In this edition: socially-distant Ramadan, African-American health, the fate of cities, reopening Georgia, Instagram influencers, your pets, working from home, public transit, occult politics, essential workers, Zoom and autism, cosplayers, and third places.
Your daily look at links I’ve saved to my Link Log (RSS) over the course of each day but didn’t necessarily address or highlight here on the blog. These are the links I logged yesterday, and not necessarily links to things published yesterday.
Muslims around the world will observe the holy month of Ramadan under lockdown and tight restrictions due to the coronavirus outbreak that has paralysed entire countries.
The rapidity with which the pandemic has consumed black communities is shocking, but it also provides an unvarnished look into the dynamics of race and class that existed long before it emerged. The most futile conversation in the U.S. is the argument about whether race or class is the main impediment to African-American social mobility. In reality, they cannot be separated from each other. African-Americans are suffering through this crisis not only because of racism but also because of how racial discrimination has tied them to the bottom of the U.S. class hierarchy.
In our view, both these claims are wrong, and as a result, there’s no reason to be dour about the future of urbanism, or think that decamping from cities would do anything to lessen our individual or collective vulnerability to future pandemics. Let’s consider each, in turn.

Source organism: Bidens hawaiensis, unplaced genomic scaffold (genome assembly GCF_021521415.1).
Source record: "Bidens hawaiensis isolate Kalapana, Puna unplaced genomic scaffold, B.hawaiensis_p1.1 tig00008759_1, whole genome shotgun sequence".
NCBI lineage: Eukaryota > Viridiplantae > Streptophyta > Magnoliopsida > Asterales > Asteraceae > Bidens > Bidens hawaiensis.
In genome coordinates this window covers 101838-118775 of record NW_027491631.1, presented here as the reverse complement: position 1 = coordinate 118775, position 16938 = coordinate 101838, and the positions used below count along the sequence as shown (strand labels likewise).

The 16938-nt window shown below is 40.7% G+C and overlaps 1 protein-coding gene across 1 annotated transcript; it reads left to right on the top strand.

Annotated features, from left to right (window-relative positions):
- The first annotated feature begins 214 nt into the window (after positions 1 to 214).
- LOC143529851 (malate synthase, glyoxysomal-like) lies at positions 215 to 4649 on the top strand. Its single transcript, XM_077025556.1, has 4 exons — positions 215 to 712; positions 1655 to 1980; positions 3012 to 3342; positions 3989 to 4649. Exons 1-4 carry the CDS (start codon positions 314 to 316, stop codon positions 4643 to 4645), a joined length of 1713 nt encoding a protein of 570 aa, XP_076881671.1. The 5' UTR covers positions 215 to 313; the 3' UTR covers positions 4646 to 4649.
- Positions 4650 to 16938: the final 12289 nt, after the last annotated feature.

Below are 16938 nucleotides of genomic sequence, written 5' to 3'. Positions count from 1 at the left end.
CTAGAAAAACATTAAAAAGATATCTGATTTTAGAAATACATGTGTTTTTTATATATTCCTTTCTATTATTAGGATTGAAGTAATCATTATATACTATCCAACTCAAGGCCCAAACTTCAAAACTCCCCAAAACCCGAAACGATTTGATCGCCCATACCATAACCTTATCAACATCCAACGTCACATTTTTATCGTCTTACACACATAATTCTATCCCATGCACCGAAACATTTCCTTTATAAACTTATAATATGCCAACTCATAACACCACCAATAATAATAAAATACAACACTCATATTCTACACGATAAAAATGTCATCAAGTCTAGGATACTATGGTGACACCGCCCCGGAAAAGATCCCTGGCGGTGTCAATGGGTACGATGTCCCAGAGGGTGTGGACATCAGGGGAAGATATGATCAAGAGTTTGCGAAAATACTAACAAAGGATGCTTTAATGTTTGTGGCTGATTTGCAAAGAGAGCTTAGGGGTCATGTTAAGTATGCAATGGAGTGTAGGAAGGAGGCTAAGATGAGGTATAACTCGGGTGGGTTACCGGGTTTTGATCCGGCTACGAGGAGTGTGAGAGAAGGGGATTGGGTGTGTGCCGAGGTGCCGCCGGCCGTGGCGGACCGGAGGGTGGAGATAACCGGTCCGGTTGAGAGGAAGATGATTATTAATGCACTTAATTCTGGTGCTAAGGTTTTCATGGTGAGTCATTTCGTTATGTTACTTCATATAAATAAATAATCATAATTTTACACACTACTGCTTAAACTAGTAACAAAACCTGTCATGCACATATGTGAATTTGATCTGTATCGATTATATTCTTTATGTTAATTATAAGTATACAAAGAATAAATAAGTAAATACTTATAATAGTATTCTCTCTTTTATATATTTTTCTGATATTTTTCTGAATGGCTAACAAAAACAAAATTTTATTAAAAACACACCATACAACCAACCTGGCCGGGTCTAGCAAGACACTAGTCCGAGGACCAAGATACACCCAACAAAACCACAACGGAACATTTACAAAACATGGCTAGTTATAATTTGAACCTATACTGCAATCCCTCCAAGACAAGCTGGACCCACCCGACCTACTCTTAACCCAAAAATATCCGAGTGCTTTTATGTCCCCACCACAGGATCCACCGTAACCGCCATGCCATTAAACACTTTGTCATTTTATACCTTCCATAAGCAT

Some Democratic lawmakers in Georgia worry that the governor’s real priority in reopening its service economy is flattening the curve of public benefits. “The first thing that came to my mind when Governor Kemp relaxed the shelter-in-place order was: What happens to people who are currently on unemployment?” says Georgia House Representative Dar’shun Kendrick, who represents the state’s 93rd district. “What happens if they fear for their safety and don’t want to go back to work?”
For those that make a living off Instagram, the quarantine has proven to be a challenge. Travel influencers who pride themselves on their visibility and authority now have nothing to show—and they’ve learned the hard way that reposting old content tracks comes off as insensitive to their followers. They’re one of many who are struggling to generate income right now. There’s only so many flashbacks you can post, after all.
A century later, we aren’t exactly masking our German shepherds or Scottish folds, but that doesn’t mean they aren’t affected. “Just like people, pets can respond with a wide variability to any change,” says M. Leanne Lilly, a professor of veterinary behavioral medicine at Ohio State University. Some pets, Lilly says, are reveling in the constant attention that comes with their owners being marooned at home. Some don’t seem to have any idea that their owners’ routines have changed—or if they do, they don’t care. But still others are finding the sudden disruption to be a stressful experience.